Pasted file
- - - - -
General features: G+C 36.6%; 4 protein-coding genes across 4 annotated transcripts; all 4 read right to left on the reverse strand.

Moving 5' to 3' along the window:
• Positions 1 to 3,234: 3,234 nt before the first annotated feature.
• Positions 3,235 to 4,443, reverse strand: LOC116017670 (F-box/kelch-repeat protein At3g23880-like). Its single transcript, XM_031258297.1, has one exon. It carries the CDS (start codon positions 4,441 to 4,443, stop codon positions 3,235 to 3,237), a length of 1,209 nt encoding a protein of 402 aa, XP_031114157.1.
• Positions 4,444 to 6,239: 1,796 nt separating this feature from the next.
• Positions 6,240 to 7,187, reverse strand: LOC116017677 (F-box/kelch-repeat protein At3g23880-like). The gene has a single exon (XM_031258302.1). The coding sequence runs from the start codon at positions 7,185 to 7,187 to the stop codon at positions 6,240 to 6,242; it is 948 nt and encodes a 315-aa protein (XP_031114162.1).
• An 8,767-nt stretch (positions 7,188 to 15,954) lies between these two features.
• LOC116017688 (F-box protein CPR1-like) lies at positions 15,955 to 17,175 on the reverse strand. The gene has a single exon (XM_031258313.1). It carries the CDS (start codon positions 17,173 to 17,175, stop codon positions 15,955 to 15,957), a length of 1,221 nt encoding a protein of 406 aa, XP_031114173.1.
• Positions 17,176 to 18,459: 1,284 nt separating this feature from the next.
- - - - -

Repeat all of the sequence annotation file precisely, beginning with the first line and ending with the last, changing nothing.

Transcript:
General features: G+C 36.6%; 4 protein-coding genes across 4 annotated transcripts; all 4 read right to left on the reverse strand.

Moving 5' to 3' along the window:
• Positions 1 to 3,234: 3,234 nt before the first annotated feature.
• Positions 3,235 to 4,443, reverse strand: LOC116017670 (F-box/kelch-repeat protein At3g23880-like). Its single transcript, XM_031258297.1, has one exon. It carries the CDS (start codon positions 4,441 to 4,443, stop codon positions 3,235 to 3,237), a length of 1,209 nt encoding a protein of 402 aa, XP_031114157.1.
• Positions 4,444 to 6,239: 1,796 nt separating this feature from the next.
• Positions 6,240 to 7,187, reverse strand: LOC116017677 (F-box/kelch-repeat protein At3g23880-like). The gene has a single exon (XM_031258302.1). The coding sequence runs from the start codon at positions 7,185 to 7,187 to the stop codon at positions 6,240 to 6,242; it is 948 nt and encodes a 315-aa protein (XP_031114162.1).
• An 8,767-nt stretch (positions 7,188 to 15,954) lies between these two features.
• LOC116017688 (F-box protein CPR1-like) lies at positions 15,955 to 17,175 on the reverse strand. The gene has a single exon (XM_031258313.1). It carries the CDS (start codon positions 17,173 to 17,175, stop codon positions 15,955 to 15,957), a length of 1,221 nt encoding a protein of 406 aa, XP_031114173.1.
• Positions 17,176 to 18,459: 1,284 nt separating this feature from the next.